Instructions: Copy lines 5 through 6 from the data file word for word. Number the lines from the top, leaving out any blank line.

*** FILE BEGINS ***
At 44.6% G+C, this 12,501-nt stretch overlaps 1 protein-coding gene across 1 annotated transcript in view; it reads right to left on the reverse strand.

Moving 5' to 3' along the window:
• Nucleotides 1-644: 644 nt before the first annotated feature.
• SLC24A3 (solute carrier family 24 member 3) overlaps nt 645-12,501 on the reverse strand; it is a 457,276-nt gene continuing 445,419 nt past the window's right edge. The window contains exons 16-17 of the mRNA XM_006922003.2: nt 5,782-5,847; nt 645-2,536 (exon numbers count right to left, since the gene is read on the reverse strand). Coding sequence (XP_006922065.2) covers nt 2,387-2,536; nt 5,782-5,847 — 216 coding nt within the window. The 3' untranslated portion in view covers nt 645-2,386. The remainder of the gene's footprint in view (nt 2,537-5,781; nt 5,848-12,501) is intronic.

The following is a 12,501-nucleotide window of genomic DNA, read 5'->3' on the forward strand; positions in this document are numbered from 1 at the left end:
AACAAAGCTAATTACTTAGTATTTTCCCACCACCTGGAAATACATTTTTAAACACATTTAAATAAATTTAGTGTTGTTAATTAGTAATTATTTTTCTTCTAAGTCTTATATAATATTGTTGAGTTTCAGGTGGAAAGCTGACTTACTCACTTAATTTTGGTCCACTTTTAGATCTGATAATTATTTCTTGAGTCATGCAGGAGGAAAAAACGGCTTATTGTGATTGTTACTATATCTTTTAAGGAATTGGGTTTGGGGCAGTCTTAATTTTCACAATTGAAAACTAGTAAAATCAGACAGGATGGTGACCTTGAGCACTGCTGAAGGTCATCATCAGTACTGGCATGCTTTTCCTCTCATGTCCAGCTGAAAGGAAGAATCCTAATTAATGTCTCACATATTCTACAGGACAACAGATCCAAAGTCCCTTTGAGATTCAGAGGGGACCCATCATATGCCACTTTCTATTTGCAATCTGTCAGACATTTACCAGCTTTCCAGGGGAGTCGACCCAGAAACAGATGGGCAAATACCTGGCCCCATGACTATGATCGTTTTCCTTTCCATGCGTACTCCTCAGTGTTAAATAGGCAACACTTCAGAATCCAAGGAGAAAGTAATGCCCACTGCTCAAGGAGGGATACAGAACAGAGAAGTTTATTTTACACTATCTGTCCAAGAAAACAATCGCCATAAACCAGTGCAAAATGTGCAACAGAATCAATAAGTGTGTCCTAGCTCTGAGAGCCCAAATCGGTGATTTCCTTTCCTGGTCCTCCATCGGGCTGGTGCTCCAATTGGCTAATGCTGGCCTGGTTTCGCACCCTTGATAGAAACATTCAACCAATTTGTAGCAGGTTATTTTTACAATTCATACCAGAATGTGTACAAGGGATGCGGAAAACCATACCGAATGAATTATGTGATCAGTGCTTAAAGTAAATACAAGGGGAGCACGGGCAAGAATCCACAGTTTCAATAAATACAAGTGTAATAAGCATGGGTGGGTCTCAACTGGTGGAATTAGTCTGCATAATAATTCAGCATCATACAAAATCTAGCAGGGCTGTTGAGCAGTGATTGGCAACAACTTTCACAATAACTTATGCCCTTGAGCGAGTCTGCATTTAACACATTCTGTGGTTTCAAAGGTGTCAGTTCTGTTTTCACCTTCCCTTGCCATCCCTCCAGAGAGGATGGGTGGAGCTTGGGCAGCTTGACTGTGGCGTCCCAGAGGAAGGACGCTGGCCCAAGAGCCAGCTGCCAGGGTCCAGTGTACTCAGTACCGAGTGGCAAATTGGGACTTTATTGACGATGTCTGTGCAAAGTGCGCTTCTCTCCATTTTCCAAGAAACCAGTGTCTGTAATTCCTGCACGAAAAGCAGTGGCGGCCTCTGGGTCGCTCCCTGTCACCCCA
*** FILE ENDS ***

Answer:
The following is a 12,501-nucleotide window of genomic DNA, read 5'->3' on the forward strand; positions in this document are numbered from 1 at the left end:
AACAAAGCTAATTACTTAGTATTTTCCCACCACCTGGAAATACATTTTTAAACACATTTAAATAAATTTAGTGTTGTTAATTAGTAATTATTTTTCTTCTAAGTCTTATATAATATTGTTGAGTTTCAGGTGGAAAGCTGACTTACTCACTTAATTTTGGTCCACTTTTAGATCTGATAATTATTTCTTGAGTCATGCAGGAGGAAAAAACGGCTTATTGTGATTGTTACTATATCTTTTAAGGAATTGGGTTTGGGGCAGTCTTAATTTTCACAATTGAAAACTAGTAAAATCAGACAGGATGGTGACCTTGAGCACTGCTGAAGGTCATCATCAGTACTGGCATGCTTTTCCTCTCATGTCCAGCTGAAAGGAAGAATCCTAATTAATGTCTCACATATTCTACAGGACAACAGATCCAAAGTCCCTTTGAGATTCAGAGGGGACCCATCATATGCCACTTTCTATTTGCAATCTGTCAGACATTTACCAGCTTTCCAGGGGAGTCGACCCAGAAACAGATGGGCAAATACCTGGCCCCATGACTATGATCGTTTTCCTTTCCATGCGTACTCCTCAGTGTTAAATAGGCAACACTTCAGAATCCAAGGAGAAAGTAATGCCCACTGCTCAAGGAGGGATACAGAACAGAGAAGTTTATTTTACACTATCTGTCCAAGAAAACAATCGCCATAAACCAGTGCAAAATGTGCAACAGAATCAATAAGTGTGTCCTAGCTCTGAGAGCCCAAATCGGTGATTTCCTTTCCTGGTCCTCCATCGGGCTGGTGCTCCAATTGGCTAATGCTGGCCTGGTTTCGCACCCTTGATAGAAACATTCAACCAATTTGTAGCAGGTTATTTTTACAATTCATACCAGAATGTGTACAAGGGATGCGGAAAACCATACCGAATGAATTATGTGATCAGTGCTTAAAGTAAATACAAGGGGAGCACGGGCAAGAATCCACAGTTTCAATAAATACAAGTGTAATAAGCATGGGTGGGTCTCAACTGGTGGAATTAGTCTGCATAATAATTCAGCATCATACAAAATCTAGCAGGGCTGTTGAGCAGTGATTGGCAACAACTTTCACAATAACTTATGCCCTTGAGCGAGTCTGCATTTAACACATTCTGTGGTTTCAAAGGTGTCAGTTCTGTTTTCACCTTCCCTTGCCATCCCTCCAGAGAGGATGGGTGGAGCTTGGGCAGCTTGACTGTGGCGTCCCAGAGGAAGGACGCTGGCCCAAGAGCCAGCTGCCAGGGTCCAGTGTACTCAGTACCGAGTGGCAAATTGGGACTTTATTGACGATGTCTGTGCAAAGTGCGCTTCTCTCCATTTTCCAAGAAACCAGTGTCTGTAATTCCTGCACGAAAAGCAGTGGCGGCCTCTGGGTCGCTCCCTGTCACCCCA